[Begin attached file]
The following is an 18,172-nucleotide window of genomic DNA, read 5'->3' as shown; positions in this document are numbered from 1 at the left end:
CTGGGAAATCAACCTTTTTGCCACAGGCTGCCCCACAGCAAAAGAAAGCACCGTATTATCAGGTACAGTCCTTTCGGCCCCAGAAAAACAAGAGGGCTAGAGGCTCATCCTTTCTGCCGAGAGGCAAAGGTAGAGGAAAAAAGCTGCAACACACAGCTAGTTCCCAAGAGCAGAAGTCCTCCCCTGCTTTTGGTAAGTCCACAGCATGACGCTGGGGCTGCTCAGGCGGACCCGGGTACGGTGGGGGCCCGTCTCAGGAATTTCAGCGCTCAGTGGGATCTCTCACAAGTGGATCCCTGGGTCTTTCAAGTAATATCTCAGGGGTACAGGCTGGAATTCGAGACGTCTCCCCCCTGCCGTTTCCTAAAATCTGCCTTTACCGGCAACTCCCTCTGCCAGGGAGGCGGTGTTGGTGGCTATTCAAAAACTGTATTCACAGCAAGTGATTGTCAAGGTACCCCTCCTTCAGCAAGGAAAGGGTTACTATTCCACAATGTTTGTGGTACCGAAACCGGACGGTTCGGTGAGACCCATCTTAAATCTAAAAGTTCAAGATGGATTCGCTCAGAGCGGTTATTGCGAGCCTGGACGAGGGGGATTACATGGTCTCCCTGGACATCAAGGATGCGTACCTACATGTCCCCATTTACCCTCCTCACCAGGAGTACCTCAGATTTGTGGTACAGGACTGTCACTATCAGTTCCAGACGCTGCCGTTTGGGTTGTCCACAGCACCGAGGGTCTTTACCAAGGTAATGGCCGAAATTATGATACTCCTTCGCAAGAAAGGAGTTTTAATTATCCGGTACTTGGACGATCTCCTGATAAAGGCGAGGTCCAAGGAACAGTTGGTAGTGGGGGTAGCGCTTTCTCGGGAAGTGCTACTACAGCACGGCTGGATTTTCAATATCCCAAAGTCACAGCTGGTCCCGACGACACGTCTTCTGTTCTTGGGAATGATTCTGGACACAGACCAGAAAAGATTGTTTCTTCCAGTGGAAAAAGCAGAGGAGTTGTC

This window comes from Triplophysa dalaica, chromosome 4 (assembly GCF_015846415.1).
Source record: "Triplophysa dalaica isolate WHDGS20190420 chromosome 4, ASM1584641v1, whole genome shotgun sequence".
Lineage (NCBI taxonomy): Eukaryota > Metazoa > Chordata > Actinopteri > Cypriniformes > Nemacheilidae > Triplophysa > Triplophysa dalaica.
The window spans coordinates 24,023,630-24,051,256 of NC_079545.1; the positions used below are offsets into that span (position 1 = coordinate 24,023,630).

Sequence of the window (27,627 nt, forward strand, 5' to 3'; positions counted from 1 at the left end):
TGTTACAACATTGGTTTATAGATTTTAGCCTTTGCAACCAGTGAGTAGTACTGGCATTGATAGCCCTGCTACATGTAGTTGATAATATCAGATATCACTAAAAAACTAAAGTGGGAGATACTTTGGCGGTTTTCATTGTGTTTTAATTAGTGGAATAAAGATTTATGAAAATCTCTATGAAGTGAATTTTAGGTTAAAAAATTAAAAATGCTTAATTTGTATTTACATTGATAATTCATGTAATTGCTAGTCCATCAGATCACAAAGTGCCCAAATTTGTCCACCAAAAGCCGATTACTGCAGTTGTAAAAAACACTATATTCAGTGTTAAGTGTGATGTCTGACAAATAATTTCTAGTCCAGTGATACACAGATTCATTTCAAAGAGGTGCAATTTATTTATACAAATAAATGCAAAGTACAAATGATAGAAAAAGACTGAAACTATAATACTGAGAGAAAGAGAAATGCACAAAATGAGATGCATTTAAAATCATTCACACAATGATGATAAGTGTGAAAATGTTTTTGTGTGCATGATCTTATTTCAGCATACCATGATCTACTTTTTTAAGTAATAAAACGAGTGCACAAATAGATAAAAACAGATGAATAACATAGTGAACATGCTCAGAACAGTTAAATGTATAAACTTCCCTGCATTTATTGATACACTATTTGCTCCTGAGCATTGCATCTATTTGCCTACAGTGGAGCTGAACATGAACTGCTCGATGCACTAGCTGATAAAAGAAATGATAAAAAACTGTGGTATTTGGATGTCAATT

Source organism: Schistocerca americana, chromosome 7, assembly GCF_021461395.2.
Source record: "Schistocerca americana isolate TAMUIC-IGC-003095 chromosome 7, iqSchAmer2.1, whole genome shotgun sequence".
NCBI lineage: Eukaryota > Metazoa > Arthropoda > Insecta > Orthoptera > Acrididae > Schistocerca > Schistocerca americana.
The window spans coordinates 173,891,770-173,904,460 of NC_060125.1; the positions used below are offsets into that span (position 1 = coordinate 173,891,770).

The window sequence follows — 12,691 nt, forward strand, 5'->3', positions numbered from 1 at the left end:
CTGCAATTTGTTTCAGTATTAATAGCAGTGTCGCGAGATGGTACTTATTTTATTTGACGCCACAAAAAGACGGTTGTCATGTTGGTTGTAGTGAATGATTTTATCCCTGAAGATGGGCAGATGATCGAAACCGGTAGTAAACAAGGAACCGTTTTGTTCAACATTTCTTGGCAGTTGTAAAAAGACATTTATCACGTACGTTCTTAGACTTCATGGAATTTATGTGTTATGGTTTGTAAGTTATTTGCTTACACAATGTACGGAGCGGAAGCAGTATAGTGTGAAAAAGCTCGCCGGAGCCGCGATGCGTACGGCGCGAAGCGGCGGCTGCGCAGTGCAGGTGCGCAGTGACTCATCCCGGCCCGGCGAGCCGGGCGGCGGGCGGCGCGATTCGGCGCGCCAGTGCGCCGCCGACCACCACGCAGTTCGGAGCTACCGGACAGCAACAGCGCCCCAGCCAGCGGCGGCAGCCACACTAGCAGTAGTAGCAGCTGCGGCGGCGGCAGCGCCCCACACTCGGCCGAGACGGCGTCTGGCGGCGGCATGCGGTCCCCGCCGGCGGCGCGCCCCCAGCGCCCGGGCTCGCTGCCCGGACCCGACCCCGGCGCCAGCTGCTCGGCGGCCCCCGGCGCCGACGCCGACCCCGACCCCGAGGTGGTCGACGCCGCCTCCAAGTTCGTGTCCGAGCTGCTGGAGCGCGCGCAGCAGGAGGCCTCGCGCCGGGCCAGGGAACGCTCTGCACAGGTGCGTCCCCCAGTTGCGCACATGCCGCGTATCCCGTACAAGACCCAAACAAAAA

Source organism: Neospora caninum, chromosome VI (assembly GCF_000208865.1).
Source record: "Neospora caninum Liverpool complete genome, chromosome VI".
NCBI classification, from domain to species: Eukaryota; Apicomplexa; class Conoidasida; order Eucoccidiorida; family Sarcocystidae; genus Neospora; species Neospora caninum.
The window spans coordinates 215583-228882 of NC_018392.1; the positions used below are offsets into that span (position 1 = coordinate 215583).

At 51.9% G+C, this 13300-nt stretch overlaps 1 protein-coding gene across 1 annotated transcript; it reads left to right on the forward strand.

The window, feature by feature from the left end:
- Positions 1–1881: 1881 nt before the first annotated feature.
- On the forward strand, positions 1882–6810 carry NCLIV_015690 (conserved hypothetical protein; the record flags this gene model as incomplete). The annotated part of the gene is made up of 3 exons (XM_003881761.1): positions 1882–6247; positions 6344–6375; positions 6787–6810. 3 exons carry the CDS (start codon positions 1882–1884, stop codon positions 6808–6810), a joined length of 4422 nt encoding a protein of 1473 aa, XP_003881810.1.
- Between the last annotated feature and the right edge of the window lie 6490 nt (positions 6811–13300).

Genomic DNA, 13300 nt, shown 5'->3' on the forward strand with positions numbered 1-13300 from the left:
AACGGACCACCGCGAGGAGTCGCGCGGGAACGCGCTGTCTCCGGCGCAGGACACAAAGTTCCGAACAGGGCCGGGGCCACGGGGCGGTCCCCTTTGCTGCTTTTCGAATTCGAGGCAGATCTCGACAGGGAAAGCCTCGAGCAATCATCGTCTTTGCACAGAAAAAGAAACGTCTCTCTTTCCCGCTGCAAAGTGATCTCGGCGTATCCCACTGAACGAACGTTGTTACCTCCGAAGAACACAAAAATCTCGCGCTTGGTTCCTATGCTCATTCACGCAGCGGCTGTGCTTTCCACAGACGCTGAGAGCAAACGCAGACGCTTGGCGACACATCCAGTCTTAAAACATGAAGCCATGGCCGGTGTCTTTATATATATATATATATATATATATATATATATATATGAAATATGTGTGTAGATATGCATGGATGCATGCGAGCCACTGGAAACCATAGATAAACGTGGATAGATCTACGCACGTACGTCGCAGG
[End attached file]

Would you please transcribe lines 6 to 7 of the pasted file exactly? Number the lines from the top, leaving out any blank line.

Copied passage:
The window spans coordinates 24,023,630-24,051,256 of NC_079545.1; the positions used below are offsets into that span (position 1 = coordinate 24,023,630).

Sequence of the window (27,627 nt, forward strand, 5' to 3'; positions counted from 1 at the left end):